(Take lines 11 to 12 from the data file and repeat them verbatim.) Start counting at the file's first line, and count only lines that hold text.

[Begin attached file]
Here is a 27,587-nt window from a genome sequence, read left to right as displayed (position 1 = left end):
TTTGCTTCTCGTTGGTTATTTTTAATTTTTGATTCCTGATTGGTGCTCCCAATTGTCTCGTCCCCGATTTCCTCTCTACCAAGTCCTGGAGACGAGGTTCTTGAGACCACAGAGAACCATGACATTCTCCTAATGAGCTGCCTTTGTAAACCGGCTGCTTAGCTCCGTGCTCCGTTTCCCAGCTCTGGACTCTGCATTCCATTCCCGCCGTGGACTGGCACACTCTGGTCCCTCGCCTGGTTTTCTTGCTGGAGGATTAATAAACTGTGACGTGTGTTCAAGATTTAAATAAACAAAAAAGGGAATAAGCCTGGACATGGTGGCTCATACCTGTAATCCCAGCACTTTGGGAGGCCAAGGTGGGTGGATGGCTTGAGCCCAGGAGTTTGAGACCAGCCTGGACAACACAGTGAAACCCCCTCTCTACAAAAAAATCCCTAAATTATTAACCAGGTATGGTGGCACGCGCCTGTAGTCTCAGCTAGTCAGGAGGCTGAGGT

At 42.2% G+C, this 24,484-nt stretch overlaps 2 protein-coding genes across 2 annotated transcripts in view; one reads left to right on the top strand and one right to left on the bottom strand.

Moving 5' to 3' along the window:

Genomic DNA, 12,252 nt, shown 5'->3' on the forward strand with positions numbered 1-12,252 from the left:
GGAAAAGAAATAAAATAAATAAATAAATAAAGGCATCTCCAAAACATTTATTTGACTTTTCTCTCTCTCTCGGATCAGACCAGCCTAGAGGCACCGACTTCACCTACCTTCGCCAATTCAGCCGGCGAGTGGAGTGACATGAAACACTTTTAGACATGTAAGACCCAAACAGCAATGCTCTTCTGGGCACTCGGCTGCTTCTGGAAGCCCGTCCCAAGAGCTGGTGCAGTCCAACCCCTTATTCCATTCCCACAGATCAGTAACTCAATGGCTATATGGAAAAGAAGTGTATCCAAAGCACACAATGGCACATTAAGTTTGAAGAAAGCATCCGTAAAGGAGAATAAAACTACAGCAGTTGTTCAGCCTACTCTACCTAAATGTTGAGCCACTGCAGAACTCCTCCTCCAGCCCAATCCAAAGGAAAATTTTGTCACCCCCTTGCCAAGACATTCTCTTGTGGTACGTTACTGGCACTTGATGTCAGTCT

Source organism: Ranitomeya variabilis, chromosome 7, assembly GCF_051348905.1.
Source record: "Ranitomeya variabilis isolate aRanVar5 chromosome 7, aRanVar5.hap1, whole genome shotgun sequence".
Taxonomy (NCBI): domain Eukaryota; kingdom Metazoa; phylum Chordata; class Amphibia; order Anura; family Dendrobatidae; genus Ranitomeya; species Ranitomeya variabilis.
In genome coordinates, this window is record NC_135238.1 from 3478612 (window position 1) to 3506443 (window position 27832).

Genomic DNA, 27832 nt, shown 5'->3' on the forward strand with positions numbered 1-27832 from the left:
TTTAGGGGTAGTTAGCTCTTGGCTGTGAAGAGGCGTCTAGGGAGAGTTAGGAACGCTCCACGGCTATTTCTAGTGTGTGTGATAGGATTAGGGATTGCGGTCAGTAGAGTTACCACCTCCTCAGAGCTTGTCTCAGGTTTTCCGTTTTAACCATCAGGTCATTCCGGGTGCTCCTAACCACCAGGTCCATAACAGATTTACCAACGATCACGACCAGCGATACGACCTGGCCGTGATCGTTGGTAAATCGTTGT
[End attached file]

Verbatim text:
Genomic DNA, 27832 nt, shown 5'->3' on the forward strand with positions numbered 1-27832 from the left:
TTTAGGGGTAGTTAGCTCTTGGCTGTGAAGAGGCGTCTAGGGAGAGTTAGGAACGCTCCACGGCTATTTCTAGTGTGTGTGATAGGATTAGGGATTGCGGTCAGTAGAGTTACCACCTCCTCAGAGCTTGTCTCAGGTTTTCCGTTTTAACCATCAGGTCATTCCGGGTGCTCCTAACCACCAGGTCCATAACAGATTTACCAACGATCACGACCAGCGATACGACCTGGCCGTGATCGTTGGTAAATCGTTGT